The Potsdam Institute for Climate Impact Research stated back in September that “from global warming to the biosphere and deforestation, from pollutants & plastic to nitrogen cycles and freshwater: Six of nine planetary boundaries are being transgressed…We don’t know how long we can keep breaching these key boundaries before combined pressures lead to irreversible change and harm”.

In other words, global governments are good at making promises, but are failing to deliver the urgent measures needed to stave off climate catastrophe. 

On the current trajectory, we’ll be hitting 2.5° within the next 25 years. 

The UK’s renowned medical journal the Lancet recently stated that “the rising risks of climate change… are threatening the very foundations of human health.” Warming of over 2° would “produce a 370 percent increase in annual heat-related deaths”, and “put an additional 525 million people at risk of experiencing moderate or severe food insecurity”.

 By failing to take the measures necessary to minimize the damaging effects of climate change, world governments have ensured that climate change is, and will be, increasingly catastrophic. And the transformative changes that humanity has to make just to survive will be increasingly abrupt, severe, and painful. 

But of course, if we’re busy fighting each other, we’re never going to get around to make those changes. 

Divide and rule, it’s the oldest trick in the book.

Let me put the issue as starkly as I can. Bottom line: Human civilisation, no, human survival is at stake. If we lock in 3° of warming, we may trigger runaway climate heating. 

Hell, we may already have triggered it. 

Don’t you think it’s time we stopped tinkering around the edges? Don’t you think it’s time the world actually started reversing the trend?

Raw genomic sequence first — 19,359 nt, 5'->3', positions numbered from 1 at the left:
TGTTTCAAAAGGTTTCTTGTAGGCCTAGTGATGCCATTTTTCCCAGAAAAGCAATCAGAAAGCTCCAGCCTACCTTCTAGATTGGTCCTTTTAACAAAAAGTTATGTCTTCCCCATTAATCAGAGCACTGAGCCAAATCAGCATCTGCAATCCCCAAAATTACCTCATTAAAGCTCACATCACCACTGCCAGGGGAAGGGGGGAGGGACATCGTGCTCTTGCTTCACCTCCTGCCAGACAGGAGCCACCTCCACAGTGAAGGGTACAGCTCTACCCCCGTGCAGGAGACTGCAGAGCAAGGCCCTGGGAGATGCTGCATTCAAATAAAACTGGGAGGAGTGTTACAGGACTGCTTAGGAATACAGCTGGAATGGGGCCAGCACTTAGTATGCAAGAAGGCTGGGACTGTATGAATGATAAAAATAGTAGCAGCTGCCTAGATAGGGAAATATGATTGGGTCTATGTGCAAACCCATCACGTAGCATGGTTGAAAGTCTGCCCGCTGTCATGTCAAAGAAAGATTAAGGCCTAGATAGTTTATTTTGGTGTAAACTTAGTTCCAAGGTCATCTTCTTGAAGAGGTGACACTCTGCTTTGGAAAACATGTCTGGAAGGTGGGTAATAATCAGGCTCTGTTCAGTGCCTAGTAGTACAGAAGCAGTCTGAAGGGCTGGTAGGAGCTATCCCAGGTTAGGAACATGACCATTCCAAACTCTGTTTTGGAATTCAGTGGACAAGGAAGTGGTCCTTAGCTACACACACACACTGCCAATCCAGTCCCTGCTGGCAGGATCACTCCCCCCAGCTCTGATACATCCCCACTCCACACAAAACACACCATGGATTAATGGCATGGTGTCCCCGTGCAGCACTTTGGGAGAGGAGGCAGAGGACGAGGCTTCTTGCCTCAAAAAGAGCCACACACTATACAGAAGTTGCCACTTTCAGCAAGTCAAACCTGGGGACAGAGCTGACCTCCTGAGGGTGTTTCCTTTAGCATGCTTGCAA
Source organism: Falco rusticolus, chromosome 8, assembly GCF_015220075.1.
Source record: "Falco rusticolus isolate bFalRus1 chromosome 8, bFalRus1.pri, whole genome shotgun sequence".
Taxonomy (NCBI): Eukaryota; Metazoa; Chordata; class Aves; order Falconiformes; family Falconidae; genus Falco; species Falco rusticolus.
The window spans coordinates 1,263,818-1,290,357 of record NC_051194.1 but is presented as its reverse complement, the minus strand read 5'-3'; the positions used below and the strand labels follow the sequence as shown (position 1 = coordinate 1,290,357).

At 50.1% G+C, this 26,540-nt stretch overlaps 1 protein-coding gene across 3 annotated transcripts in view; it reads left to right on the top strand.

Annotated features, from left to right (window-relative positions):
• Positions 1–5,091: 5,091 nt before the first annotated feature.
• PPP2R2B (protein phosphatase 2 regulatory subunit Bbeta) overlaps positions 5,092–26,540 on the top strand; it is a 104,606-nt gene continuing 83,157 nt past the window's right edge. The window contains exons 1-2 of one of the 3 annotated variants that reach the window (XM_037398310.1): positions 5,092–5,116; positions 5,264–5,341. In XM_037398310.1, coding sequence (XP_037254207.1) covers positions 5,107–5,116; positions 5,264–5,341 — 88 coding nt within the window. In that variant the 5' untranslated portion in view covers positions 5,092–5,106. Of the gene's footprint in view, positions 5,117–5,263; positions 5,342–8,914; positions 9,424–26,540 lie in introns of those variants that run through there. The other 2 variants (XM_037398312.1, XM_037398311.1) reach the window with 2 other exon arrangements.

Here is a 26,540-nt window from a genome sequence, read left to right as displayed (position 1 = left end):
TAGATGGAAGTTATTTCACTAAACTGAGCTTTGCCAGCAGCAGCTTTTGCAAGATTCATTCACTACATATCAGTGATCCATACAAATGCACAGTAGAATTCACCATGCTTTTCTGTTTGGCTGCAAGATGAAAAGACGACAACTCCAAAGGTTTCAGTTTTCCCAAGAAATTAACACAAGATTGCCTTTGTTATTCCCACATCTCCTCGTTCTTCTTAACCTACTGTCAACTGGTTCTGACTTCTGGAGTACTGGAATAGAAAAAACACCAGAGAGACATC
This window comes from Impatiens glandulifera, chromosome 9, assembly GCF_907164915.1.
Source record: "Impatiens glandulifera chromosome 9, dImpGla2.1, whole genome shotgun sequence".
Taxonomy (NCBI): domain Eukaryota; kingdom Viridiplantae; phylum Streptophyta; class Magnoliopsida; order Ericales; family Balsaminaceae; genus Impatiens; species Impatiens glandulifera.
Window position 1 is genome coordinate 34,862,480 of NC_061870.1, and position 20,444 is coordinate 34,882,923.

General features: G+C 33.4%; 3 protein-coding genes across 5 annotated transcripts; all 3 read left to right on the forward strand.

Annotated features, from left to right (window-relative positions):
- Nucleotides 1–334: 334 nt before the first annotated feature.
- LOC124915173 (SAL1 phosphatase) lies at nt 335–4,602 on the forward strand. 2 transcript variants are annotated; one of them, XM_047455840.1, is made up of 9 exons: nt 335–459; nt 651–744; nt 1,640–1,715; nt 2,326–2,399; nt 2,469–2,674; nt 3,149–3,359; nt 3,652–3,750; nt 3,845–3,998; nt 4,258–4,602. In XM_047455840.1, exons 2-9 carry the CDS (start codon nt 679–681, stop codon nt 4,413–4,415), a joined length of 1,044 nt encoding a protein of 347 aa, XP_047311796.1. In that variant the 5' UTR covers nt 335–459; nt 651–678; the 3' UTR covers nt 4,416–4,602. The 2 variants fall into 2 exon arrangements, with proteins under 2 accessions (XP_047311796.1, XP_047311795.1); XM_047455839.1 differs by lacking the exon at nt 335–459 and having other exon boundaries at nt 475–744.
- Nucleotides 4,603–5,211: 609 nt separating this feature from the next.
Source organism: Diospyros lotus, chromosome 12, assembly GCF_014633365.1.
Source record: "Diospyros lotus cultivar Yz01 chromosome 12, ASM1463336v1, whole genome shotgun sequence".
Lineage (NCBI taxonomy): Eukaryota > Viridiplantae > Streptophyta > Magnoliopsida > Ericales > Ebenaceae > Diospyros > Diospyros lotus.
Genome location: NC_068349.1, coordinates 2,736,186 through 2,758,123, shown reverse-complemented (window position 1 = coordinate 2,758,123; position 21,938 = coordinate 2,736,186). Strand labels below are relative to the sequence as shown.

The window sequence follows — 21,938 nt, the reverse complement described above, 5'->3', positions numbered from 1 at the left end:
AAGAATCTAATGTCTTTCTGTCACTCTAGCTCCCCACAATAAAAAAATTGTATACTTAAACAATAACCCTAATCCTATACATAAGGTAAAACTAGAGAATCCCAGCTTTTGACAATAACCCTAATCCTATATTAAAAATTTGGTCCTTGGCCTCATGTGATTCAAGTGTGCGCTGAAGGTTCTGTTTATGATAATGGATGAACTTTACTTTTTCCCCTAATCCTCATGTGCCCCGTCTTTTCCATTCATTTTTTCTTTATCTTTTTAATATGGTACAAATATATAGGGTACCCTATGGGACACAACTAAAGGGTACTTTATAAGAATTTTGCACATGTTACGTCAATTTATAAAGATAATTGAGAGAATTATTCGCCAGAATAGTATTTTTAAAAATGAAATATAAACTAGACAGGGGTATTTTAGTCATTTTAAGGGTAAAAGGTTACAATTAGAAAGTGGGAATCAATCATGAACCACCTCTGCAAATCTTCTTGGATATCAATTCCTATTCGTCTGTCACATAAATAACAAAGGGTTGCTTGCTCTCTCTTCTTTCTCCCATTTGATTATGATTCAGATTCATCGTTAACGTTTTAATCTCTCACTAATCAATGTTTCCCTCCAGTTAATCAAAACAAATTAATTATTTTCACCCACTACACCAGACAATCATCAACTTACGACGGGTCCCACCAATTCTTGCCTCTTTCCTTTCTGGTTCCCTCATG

We need to massively invest in regenerative technologies, protective technologies, reforestation, rewilding, alternative fuels, free transportation, ecological restoration if we want to have any hope of getting through this thing. 

Do you see any world government of any stripe seriously doing any of these things? 

No, of course not, with one magnificent exception: The Republic of Costa Rica.

During most of the 20th century, Costa Rica’s biodiversity (close to 5% of the world’s known species) was under severe threat. At the end of the century, the country had the world’s highest global deforestation rates, with less than 25% of the country’s original forest cover remaining.

Now, Costa Rica has reversed its deforestation, stopped biodiversity loss, and increased forest cover to over half its total territory, all at the same as increasing economic growth.

Don’t let anyone tell you it can’t be done.  

Mike Hembury is an Anglo-Berliner originally from Portland, England.  He’s a writer, translator, musician, coder, sailor, environmentalist and guitar nerd in no particular order.  He is the author of New Clone City, nominated as a “Hot Berlin Read” by Exberliner magazine. You can follow Mike on Twitter here: